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NCJRS Abstract

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NCJ Number: 74622 Find in a Library
Title: Penal Res Judicata and Victim Fault, Part 3
Journal: Revue Internationale de Criminologie et de Police Technique  Volume:33  Issue:3  Dated:(July-September 1980)  Pages:251-262
Author(s): M C Desdevises
Date Published: 1980
Page Count: 12
Format: Article
Language: French
Country: Switzerland
Annotation: The role of the authority principle of prior criminal court decisions in civil proceedings for matters of victim provocation is discussed in this third part of a three-part series.
Abstract: While decisions of criminal courts are generally considered binding on subsequent decisions of civil courts to preserve unity of civil and criminal responsibility, application of the principle is not uniform. In particular, indemnification demanded by a victim may not appear justified to a civil court if the civil court judge is privy to information regarding victim responsibility which was not available to the criminal court judge. In many cases, the prior judgment of the criminal court regarding the perpetrator's responsibility has little effect on the discretionary powers of the civil judge in determining damages. A decision of the perpetrator's guilt in a criminal court is no obstacle to a division of responsibility between offender and victim by a civil court. If an offender's criminal responsibility is denied in the criminal court, objective responsibility may still be found in civil court in connection with the victim's provocation. However, if the criminal court requires that responsibility be divided between offender and victim, the civil judge cannot deny the victim's fault in determining damage, even if the victim's degree of responsibility is reduced in the criminal court. The system is somewhat justified according to several principles. First, it is not really the role of the criminal judge to assess the victim's responsibility. Second, the absolute authority of the penal judge must be recognized. Finally, contradictions between civil and criminal responsibility must be avoided. Yet difficulties arise from the paradoxes of existing practice: e.g., the division of responsibility between victim and offender in civil court is independent of prior criminal decisions in some cases and is a function of such decisions in others. While the legal practices do not explicitly question the fundamental relationship between the authority of criminal and civil courts, affirmation of the independence of criminal and civil responsibility threatens the very principle of authority of criminal over civil decisions. Notes are supplied. For the first two parts of this article, see NCJ 70696 and NCJ 74607.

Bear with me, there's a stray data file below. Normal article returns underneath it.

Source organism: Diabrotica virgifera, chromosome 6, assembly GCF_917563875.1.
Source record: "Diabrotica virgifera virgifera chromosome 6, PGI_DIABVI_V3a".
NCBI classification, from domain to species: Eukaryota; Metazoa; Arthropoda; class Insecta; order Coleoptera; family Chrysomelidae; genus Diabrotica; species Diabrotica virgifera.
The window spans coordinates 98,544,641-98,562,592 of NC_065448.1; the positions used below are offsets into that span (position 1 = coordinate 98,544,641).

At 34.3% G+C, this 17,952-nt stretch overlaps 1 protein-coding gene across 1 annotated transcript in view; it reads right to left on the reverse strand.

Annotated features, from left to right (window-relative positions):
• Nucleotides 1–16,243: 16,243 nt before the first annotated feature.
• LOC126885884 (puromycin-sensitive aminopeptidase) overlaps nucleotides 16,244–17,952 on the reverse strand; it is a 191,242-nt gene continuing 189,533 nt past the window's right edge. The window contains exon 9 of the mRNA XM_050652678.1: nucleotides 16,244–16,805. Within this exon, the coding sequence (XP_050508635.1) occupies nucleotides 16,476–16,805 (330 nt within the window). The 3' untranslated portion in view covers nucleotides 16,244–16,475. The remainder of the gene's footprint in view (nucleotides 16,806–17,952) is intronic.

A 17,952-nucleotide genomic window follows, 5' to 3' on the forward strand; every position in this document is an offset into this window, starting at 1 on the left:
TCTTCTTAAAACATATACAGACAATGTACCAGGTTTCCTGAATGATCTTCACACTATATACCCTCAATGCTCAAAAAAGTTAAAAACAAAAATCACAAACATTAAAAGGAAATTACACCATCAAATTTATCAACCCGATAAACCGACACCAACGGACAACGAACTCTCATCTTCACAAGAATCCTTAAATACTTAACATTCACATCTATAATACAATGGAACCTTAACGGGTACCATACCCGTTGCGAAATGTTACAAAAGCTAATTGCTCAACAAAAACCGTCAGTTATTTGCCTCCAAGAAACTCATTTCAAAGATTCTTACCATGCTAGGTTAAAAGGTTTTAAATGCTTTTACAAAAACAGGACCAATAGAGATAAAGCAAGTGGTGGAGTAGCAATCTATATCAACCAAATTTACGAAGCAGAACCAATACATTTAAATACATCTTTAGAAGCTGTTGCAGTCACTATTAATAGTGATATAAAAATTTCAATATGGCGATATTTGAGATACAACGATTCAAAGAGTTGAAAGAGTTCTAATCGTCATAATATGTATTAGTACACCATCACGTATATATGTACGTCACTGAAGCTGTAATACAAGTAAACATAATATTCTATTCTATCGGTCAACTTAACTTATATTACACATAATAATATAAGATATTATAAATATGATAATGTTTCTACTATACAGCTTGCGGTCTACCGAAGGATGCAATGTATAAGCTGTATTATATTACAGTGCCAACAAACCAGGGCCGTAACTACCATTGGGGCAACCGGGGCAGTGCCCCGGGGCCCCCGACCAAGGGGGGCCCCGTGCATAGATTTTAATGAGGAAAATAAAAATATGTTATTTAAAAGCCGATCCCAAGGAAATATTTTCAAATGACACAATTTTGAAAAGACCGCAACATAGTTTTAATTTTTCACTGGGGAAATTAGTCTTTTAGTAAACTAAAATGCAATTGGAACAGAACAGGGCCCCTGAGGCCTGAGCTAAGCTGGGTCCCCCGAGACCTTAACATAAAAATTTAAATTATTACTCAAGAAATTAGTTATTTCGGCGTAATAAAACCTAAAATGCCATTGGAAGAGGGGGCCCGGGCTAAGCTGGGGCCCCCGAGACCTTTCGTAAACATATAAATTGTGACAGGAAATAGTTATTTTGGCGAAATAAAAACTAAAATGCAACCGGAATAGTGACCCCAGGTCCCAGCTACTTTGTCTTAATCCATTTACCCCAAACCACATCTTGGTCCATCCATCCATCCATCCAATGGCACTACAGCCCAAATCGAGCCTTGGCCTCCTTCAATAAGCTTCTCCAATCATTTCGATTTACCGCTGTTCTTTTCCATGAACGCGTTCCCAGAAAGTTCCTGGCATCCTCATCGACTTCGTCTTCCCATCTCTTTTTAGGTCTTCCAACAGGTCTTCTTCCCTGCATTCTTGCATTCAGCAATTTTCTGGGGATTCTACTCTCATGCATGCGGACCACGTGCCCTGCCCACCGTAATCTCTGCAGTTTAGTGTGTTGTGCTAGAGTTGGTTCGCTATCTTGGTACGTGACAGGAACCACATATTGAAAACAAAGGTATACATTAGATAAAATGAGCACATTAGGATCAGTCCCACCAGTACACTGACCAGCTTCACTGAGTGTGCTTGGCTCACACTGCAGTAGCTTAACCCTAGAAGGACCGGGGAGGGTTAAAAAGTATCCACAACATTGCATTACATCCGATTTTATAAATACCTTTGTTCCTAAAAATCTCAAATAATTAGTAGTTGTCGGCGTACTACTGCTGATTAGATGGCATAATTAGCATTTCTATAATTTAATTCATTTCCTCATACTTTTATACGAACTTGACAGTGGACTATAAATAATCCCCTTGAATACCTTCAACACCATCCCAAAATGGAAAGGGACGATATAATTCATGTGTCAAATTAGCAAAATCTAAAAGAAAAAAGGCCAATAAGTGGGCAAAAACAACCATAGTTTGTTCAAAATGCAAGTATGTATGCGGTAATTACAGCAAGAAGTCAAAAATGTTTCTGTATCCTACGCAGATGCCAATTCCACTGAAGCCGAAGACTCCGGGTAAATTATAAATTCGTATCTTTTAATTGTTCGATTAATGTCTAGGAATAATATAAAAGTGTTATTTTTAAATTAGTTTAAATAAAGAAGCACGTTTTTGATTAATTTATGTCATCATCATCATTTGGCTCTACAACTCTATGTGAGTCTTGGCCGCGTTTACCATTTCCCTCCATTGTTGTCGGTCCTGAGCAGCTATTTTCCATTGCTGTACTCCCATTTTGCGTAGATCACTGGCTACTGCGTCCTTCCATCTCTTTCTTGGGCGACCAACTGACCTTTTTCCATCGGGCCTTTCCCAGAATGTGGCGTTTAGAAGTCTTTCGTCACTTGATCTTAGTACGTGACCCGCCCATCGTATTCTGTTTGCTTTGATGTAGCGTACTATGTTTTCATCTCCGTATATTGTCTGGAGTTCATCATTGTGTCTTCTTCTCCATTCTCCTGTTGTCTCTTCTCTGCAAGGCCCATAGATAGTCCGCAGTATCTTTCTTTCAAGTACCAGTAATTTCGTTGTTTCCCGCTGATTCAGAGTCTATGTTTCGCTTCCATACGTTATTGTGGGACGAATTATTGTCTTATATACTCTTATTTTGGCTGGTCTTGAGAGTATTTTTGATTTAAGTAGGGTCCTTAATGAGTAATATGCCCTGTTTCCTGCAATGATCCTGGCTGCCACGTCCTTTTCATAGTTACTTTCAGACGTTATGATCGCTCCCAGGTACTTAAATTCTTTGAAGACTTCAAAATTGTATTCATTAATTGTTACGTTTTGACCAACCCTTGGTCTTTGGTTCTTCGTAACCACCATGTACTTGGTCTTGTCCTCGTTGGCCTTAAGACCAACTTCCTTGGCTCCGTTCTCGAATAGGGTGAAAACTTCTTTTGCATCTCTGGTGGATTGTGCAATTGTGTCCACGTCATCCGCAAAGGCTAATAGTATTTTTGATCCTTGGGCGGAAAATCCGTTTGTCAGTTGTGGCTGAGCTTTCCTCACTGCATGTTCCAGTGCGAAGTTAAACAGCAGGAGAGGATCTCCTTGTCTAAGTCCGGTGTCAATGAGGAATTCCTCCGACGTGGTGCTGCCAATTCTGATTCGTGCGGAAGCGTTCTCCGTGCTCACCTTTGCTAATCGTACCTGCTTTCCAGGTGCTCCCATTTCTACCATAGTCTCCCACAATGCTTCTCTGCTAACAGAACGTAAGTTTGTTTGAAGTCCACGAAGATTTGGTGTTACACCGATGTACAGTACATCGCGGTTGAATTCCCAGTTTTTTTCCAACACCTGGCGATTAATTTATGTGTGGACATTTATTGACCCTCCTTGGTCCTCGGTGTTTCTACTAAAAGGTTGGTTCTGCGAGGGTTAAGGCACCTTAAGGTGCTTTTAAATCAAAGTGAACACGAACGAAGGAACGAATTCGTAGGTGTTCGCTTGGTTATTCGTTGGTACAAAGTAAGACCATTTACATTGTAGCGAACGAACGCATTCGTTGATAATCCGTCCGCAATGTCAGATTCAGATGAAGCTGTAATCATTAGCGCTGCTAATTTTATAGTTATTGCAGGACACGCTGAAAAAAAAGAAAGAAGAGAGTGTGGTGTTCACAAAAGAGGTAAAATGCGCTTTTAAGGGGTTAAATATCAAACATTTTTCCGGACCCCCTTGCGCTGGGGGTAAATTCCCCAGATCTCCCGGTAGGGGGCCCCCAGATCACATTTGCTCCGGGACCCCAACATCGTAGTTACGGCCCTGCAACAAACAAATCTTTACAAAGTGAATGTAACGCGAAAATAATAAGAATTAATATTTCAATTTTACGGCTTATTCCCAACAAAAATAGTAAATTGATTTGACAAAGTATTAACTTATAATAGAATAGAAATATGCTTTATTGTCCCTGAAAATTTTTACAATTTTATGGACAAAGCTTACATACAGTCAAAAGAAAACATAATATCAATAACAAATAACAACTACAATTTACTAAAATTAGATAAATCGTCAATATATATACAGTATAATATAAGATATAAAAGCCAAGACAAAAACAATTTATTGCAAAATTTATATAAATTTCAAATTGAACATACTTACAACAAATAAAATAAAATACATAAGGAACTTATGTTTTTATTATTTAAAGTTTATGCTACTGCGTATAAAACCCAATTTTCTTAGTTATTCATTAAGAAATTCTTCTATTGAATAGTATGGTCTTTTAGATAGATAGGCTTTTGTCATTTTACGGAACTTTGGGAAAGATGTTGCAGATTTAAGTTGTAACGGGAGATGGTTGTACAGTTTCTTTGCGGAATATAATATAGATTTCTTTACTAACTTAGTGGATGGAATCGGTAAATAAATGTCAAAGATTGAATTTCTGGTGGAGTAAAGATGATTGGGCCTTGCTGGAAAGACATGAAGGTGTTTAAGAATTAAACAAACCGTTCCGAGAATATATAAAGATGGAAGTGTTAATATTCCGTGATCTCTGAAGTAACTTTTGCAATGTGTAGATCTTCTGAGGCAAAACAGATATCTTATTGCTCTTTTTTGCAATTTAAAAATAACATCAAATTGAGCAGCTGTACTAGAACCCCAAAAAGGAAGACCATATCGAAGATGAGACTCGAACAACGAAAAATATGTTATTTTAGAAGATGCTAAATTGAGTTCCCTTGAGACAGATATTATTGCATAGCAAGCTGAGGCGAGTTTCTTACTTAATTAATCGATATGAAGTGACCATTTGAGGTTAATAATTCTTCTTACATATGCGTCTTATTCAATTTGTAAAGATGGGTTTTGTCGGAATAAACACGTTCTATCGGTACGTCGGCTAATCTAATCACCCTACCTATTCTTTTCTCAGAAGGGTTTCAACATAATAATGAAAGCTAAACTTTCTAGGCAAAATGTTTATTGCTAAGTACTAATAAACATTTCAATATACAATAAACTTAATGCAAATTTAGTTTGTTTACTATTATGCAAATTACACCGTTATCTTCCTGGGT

Index Term(s): Civil liability; Criminal responsibility; France; Judicial decisions; Restitution; Victim compensation
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